I am a science teacher.
That is my official title at Pullman High School.
I can’t put my finger on exactly when that began to feel more like a political statement and less like an innocuous way to describe my perfectly respectable job. I think it has a bit more historical context than I’m admitting in the introduction.
The Two-Body Problem:
Science, as it began, was just empirical investigations. And from this start, it’s primary problem was butting up against human gut feelings, our mythologies, and our faith. Galileo’s championing of heliocentrism led him to be placed under house arrest by the Roman Inquisition, a state that lasted until his death. The Scopes Trial acted as a way for Americans to put the teaching of evolution on the stand, a passionate clash between two ideologies. Today it seems that human-caused climate change is the modern battlefield on which science must fight.
Our other issue is that of science being a messy, creative, wandering endeavor. Where being wrong and arguing from evidence are strengths of our field and to engage in science is to agree to a set of rules, to gather evidence to guide your claims, to submit oneself to review and criticism from peers. Unfortunately, this opens scientific research to criticism that is not scientific. It is when the argument from the gut, from our feel for the discovery at hand, takes issue with science that I take concern. When a scientist describes evolution as a theory, it is an innately disparate understanding of the term than our colloquial usage. Theories in science are built on evidence, a process is followed and Americans must understand that.
Now, don’t get me wrong. I am not in the camp that believes science and less evidence-based human thoughts and pursuits are two equal but opposite ways of thinking. In most instances, I believe them to be compatible or at least so different in approach and meaning that they should not be used to argue against one another. But, when science and religion do clash, at least to some individuals, we lose sight of all that has been accomplished via scientific approach. The same methods that put Curiosity on Mars, kept premature babies alive in the NICU, and enabled you to FaceTime your mom are those that show worryingly low levels of sea ice, explain how humans and chimpanzees have a common ancestor, and put the sun at the center of our solar system.
Who Can do Science?:
I simply do not understand how I am teaching a subject that at its core is being denied by our governmental leaders.
A few years ago former Speaker of the United States House of Representatives, John Boehner, was quoted as saying “Listen, I’m not qualified to debate the science over climate change.” While the standard expectation of any of my students in science at the secondary level is that they could. All Americans, all humans, have a right to understand what science is capable of. NO, I don’t need you to memorize the periodic table, spout complicated equations, or even do any math.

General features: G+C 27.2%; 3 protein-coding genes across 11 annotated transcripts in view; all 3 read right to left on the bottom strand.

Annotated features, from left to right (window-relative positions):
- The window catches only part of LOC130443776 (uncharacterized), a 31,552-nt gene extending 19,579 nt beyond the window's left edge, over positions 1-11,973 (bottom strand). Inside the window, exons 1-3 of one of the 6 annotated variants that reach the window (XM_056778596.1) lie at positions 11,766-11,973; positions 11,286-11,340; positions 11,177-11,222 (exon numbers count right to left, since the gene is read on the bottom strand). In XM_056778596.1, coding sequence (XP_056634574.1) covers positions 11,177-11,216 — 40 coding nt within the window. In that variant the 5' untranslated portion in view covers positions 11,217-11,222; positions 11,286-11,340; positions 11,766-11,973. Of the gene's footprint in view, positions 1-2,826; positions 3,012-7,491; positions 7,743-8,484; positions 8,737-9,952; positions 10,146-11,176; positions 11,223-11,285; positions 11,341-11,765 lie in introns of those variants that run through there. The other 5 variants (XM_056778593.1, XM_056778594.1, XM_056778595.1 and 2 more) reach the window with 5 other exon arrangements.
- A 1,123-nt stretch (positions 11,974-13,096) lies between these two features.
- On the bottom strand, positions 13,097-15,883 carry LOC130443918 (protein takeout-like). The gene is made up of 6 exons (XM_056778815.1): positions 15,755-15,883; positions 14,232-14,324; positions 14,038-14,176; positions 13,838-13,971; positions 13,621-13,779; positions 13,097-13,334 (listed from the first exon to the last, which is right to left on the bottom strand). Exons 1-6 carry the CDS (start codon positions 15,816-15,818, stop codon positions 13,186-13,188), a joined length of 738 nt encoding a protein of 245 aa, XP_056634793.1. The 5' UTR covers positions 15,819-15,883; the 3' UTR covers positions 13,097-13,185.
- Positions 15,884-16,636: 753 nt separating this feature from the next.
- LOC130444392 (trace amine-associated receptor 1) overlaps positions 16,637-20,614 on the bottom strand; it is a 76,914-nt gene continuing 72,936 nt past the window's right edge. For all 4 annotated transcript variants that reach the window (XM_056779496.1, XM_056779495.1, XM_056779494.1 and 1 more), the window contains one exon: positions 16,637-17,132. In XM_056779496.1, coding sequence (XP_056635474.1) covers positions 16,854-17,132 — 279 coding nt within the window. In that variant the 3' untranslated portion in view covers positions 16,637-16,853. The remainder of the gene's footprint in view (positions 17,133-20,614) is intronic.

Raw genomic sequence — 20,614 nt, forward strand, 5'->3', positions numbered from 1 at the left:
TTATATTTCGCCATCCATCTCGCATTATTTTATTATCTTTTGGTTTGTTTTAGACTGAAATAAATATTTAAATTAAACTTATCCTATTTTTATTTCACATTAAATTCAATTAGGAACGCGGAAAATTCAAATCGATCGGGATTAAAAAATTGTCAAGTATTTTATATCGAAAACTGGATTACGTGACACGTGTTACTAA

I just need you to understand the Nature of Science. See below.
From the Next Generation Science Standards:
- Scientific Investigations Use a Variety of Methods
- Scientific Knowledge is Based on Empirical Evidence
- Scientific Knowledge is Open to Revision in Light of New Evidence
- Scientific Models, Laws, Mechanisms, and Theories Explain Natural Phenomena
- Science is a Way of Knowing
- Scientific Knowledge Assumes an Order and Consistency in Natural Systems
- Science is a Human Endeavor
- Science Addresses Questions About the Natural and Material World
If you are a teacher, specifically a non-science teacher. This is what I press you to understand about science. I honestly do not care if you can tell an isotope from an ion if you can help our students determine what is scientific information. Our society is so caught up in science being defined by Sheldon Cooper. Science is not the accumulation of facts, it is the doing and the understanding of how humanity can see the natural world.
When a nuclear physicist tells a governor that the nuclear power plant is the safest and most efficient way to provide residents with power as opposed to coal or natural gas, I want our politicians, our citizens, and our students to understand the immense amount of research, evidence, and argument that went into reaching that conclusion.
To my fellow teachers, please do not feel as though you are “bad at science.” Science is thinking, science is gathering evidence to support your claims, science is human and messy and beautiful. I hope that we can all communicate that to our students as they learn with us. Please teach them the nature of science in any context you are comfortable with.
For more great information on teaching the Nature of Science please use the links below:
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